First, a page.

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Doubting pop science journalism doesn’t mean you don’t know your science


Just as, it turns out, liberalism is no guarantee of science literacy, it turns out that – on one issue, climate change – people who doubt the climate change apocalypse are about as knowledgeable about science as those who embrace it.

They were all asked 22 questions like these:

“Electrons are smaller than atoms — true or false?”

“How long does it take the Earth to go around the Sun? One day, one month, or one year?”

“Lasers work by focusing sound waves — true or false?”


The quiz, containing 22 questions about both science and statistics, was given to 1,540 representative Americans. Respondents who were relatively less worried about global warming got 57 percent of them right, on average, just barely outscoring those whose who saw global warming as a bigger threat. They got 56 percent of the questions correct.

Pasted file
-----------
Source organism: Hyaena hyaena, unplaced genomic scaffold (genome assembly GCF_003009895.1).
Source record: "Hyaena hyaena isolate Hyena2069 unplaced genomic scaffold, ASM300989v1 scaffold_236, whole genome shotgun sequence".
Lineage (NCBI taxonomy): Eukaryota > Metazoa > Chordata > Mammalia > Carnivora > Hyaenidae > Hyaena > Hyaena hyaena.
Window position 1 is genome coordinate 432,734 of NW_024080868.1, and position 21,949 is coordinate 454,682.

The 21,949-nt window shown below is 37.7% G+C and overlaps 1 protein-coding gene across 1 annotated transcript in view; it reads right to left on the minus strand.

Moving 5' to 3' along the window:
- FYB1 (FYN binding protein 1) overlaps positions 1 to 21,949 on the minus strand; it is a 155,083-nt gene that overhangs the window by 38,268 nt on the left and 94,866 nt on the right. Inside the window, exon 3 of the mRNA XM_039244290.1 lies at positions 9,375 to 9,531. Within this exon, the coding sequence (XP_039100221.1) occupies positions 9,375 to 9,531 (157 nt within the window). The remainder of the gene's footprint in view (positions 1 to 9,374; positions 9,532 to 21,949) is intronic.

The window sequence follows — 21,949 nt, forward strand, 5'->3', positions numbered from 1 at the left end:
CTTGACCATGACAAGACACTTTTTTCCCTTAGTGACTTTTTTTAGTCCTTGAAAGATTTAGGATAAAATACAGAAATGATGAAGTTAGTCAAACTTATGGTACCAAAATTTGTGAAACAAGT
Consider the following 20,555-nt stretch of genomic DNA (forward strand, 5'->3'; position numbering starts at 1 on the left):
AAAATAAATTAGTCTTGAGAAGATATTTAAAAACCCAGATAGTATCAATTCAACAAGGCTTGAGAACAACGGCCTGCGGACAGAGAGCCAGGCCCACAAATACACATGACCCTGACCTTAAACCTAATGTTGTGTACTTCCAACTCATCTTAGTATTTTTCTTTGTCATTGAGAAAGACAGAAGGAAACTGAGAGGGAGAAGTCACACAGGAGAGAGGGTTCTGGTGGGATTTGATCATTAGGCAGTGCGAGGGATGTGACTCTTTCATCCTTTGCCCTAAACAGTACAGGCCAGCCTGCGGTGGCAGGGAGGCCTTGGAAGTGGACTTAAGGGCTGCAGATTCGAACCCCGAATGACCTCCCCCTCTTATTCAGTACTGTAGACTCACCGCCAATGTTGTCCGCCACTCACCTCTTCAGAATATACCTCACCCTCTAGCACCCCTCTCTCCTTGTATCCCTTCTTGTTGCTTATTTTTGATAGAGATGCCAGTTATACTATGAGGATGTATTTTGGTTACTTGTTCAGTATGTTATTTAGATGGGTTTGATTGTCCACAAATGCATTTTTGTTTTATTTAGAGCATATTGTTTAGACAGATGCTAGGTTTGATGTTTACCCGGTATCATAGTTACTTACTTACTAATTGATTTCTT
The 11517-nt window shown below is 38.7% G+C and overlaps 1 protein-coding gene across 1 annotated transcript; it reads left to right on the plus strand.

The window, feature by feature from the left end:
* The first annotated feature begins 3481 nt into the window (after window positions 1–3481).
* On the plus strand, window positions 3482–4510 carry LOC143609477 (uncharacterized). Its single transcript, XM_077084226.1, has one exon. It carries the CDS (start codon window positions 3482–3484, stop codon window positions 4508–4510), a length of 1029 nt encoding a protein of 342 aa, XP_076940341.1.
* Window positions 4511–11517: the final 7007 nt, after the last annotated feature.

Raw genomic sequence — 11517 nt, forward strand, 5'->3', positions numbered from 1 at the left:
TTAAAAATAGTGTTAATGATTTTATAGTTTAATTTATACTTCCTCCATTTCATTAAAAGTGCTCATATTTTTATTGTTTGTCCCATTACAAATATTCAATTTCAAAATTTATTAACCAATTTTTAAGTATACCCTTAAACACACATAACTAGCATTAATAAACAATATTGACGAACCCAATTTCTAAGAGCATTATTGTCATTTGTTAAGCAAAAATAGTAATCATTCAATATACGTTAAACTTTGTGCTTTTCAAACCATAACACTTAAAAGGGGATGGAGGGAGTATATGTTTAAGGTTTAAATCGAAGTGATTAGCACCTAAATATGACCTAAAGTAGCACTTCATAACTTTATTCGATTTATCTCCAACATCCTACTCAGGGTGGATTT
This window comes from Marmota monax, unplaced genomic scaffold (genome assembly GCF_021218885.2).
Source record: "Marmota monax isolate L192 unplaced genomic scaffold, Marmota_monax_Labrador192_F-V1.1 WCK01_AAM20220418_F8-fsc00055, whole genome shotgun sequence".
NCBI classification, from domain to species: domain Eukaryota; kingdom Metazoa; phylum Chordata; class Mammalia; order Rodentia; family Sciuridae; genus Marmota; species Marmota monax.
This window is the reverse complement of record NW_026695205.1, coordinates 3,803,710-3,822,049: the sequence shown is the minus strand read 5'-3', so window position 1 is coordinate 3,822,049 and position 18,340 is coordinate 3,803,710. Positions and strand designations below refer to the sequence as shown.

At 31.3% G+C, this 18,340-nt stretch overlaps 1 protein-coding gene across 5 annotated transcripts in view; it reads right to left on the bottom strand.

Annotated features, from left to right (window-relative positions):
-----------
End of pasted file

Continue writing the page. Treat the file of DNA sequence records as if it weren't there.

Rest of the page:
The take-home point is that science journalists who are convinced that they have a message that the world needs to hear should forego assuming that people who doubt whatever it is are simply not science literate. There could be other reasons.

For example, this. Or this. Or this.

Here’s a thought: If you want to be believed, try being believable. Sure wouldn’t hurt.


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